"New Worlds Are Our Oyster."
Romance...With a Little MYTH-Story!
Author Elizabeth Rose is also an artist and photographer who lives in the suburbs of Chicago with her husband Michael, and two young sons Jeffrey and Ryan.
She had the opportunity of doing the cover photography work for both Eden's Garden and also her autumn release Kyros' Secret which will feature cover model and former Mr. Romance, Readers' Choice, from Romantic Times Magazine, Leland Burbank.
Eden's Garden is her debut novel, inspired by a trip she took with her husband to Peru. While there, she climbed the mountain of Huayna Picchu (which can be seen on her cover), spent the night in the barren desert and traded goods with the native tribes in the jungle. Her interests
travel, gardening, medieval life, the jungle and tigers. She has a passion
for reading and writing all genres of romance, and thrives on the paranormal.
Elizabeth R: New Leaf Books, an imprint of WigWam Publishing is a new publisher only a few years old. They publish a variety of books, including suspense, mystery and romance. They are very selective about what they publish, looking for quality, not quantity, therefore still having a small book list.
The books are trade-sized paperbacks, and print-on-demand, so it's not easy to find them in bookstores. But what readers don't realize, is that any bookstore will happily order the book for you if you just ask. The books are also found online very easily at Amazon, newleafbooks.net, And any online bookstore. Since I'm all for saving trees, I think print-on-demand is a good idea.
PNR: Your second novel Kyros' Secret is a fantasy romance that involves not only ancient gods but also involves the more unique legendary characters such as centaurs. What influenced you to write such a unique romance? Do you enjoy paranormal elements in a romance? Are you a mythology buff?
Elizabeth R: I'd have to say that what inspired me to write Kyros' Secret was watching Xena and Hercules. I've always thought the episodes with the centaurs were intriguing. I loved the way they did the special effects. One day, I got to thinking - wouldn't it be a blast to write a romance with cursed hero who turns into a centaur at night? Therefore, Kyros/Kaj was born. The second son of a king who has to keep in hiding since he is accepted by neither his people or the centaur race. I love paranormal romance and only wish more large publishers would start buying more of it. I wouldn't consider myself a mythology buff, but I've always had an interest in mythology ever since mythology class freshman year in high school.
PNR: The heroine of Kyros' Secret, Thera, is a daughter of Ares the god of war, and Aphrodite the goddess of war. What role does she play as a goddess?
Elizabeth R: Thera is Goddess of Sensations. She has heightened awareness of all the senses, and often uses them to her advantage. I created the character of Thera, but her twin, Harmonia was indeed the illegitimate daughter of Ares and Aphrodite in the ancient myths. But Thera isn't like the rest of the gods of Mt. Olympus. She's more of an outcast, having grown up away from the rest of the gods, under the care of Persephone, before the woman was summoned to the underworld to be the bride of Hades. Thera thinks more like a human, and secretly longs to be one. So when her father tells her that her godly powers have been taken away, she isn't very upset.
PNR: Thera is a twin. Her beautiful sister takes after her mother. Ares had hoped that Thera would follow in his foot steps?
Elizabeth R: Yes. Harmonia is blond, beautiful, and feminine like her mother, and has learned to balance the forces of love/hate that were spawned into her blood by her parents. But Thera is plain, dark-haired, and as far as Ares is concerned, all the fine makings of a warrior. He wants her to join his army and help him start a war (his job) but Thera doesn't want to. She's avoided using her godly powers much throughout the years for the very reason she does not know how to control them. Ares sees this as an opportunity to mold her into what he wants her to be.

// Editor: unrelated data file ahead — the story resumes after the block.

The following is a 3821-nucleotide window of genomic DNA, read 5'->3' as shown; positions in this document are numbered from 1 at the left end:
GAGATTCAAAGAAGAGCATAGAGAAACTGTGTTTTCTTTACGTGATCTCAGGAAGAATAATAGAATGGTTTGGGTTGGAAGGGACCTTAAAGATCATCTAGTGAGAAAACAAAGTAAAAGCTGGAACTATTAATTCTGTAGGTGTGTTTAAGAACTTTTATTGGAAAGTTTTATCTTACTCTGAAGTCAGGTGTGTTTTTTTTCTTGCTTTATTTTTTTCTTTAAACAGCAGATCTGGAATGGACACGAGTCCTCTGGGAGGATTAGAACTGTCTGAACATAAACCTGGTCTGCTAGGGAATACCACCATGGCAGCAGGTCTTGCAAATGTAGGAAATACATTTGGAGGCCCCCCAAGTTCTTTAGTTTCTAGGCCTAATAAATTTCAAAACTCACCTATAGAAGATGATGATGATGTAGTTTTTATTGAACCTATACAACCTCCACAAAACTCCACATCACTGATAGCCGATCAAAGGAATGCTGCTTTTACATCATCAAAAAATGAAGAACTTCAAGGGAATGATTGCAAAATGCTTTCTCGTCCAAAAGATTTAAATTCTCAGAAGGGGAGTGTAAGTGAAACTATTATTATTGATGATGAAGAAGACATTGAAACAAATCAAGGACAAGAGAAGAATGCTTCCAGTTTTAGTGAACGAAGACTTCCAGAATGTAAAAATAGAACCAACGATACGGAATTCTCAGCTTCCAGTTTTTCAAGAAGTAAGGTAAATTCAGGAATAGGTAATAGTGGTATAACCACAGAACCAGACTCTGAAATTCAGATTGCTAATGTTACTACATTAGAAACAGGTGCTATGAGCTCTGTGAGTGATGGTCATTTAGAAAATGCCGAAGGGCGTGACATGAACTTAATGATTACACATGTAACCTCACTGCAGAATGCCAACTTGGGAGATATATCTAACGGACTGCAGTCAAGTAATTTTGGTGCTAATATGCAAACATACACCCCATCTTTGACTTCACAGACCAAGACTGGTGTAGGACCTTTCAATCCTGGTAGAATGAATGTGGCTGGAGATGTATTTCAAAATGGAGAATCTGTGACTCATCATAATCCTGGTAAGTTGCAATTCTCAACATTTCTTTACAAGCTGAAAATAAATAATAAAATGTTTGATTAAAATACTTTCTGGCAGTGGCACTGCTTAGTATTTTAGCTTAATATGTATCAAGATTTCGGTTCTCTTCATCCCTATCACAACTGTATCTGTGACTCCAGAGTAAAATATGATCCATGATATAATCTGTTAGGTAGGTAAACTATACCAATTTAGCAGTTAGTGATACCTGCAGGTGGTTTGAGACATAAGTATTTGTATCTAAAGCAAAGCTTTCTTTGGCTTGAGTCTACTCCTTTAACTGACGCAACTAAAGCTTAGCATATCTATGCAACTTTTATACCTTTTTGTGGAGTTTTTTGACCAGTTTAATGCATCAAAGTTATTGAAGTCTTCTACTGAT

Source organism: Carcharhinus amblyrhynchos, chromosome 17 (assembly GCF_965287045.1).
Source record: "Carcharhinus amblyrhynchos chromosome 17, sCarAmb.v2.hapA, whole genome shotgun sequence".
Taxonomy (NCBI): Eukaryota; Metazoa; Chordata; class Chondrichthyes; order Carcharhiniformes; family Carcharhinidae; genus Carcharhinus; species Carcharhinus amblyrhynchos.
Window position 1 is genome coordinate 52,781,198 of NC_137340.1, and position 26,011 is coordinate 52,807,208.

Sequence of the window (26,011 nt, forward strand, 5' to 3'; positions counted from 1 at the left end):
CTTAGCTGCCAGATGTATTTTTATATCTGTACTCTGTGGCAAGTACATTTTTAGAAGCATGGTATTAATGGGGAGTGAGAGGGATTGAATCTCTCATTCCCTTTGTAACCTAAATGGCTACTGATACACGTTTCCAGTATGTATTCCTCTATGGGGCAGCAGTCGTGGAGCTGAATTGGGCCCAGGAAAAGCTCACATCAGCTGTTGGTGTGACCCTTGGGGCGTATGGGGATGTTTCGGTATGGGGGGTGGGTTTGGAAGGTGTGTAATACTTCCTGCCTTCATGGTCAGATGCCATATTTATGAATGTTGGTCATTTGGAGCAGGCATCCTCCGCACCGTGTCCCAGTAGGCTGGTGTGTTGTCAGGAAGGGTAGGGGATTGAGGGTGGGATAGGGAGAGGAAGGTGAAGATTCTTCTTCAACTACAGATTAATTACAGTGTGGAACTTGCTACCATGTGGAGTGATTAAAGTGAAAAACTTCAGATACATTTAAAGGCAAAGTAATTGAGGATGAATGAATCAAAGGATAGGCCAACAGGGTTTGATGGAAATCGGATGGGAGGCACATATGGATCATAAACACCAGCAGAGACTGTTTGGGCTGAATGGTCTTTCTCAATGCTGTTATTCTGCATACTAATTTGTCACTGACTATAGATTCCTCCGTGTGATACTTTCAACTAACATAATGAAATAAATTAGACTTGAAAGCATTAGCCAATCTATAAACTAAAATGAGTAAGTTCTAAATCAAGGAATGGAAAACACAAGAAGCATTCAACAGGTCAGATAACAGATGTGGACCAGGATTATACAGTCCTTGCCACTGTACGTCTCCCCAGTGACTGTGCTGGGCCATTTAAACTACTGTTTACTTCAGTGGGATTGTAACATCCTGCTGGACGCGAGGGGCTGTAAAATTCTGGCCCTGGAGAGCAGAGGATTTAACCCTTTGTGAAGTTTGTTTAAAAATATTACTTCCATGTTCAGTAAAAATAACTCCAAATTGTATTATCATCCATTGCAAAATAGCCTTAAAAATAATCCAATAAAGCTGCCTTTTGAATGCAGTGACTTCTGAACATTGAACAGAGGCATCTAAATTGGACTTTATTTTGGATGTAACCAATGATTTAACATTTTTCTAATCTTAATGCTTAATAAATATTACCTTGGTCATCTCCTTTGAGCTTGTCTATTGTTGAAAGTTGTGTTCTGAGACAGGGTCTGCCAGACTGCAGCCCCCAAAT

PNR: Thera defies Ares and becomes a pawn in his bid to start a war between the Trozens and the centaurs he despises. The gods are known to be capricious. What reason does Ares have to use his own daughter? What role if any does her mother Aphrodite play in this plot?
Elizabeth R: The plot is Ares' alone, and of course Aphrodite doesn't like it. But Aphrodite has other ways to get what she wants, using her sly manipulative tricks on Ares. Ares has many children from many different women, (four from Aphrodite who was never his wife) and using his own daughter for his purpose of starting a war doesn't bother him a bit. He sees an advantage, as he knows that all Thera has to do is kill just once for her dormant warlike yearnings to be brought to life within her. Then with his coaching, she'd truly be the daughter of the god of war.
PNR: The currently kingless centaurs are divided into two camps. The followers of Chiron wish for peace but those who follow Rodas crave war. Rodas is convinced to be a pawn as well?
Elizabeth R: Rodas, like Ares, is always thinking about himself. He is nobody's pawn, but instead a willing victim. He is drawn to Ares' power, and will do anything to gain the same control of the god of war. Rodas is a centaur with a bad attitude, but not without reason. His anger has driven him to do things he might never have done had circumstances been different.
PNR: Unlike his father before him, Pittheus, King of the Trozens wishes to see the centaurs defeated. His younger brother Kyros wishes to restore his father's legacy of peace?
Elizabeth R: Pittheus is Kyros' older brother, and regent king until his father's sword can be found and raised to Artemis on a certain feast day. Pittheus hates centaurs, and also Kyros for more reasons than one. Kyros, on the other hand wants peace to be brought between the two races.
PNR: Kyros has been cursed. Who has cursed him and why?
Elizabeth R: Ares has cursed him, and therefore Kyros finds major conflict when he starts to fall in love with the man's daughter, not to mention, he's fathered her baby - unknowingly. He's been cursed by Ares' anger when his father, King Mezentius tried to join the centaurs in peace with the Trozens, which was a direct threat to Ares, since most of his wars stemmed between the two races.
PNR: Ares' plot involves betrothing his daughter to the king, but not before impregnating her with a centaur child. The king is no doubt eager for a goddess bride but the child would be the catalyst for the much desired war. Clearly, Thera isn't going to be cooperative. How does Ares plan to impregnate her?
Elizabeth R: With a little magic of his own, of course. Ares wouldn't let something like a defiant daughter stand in the way of his plans.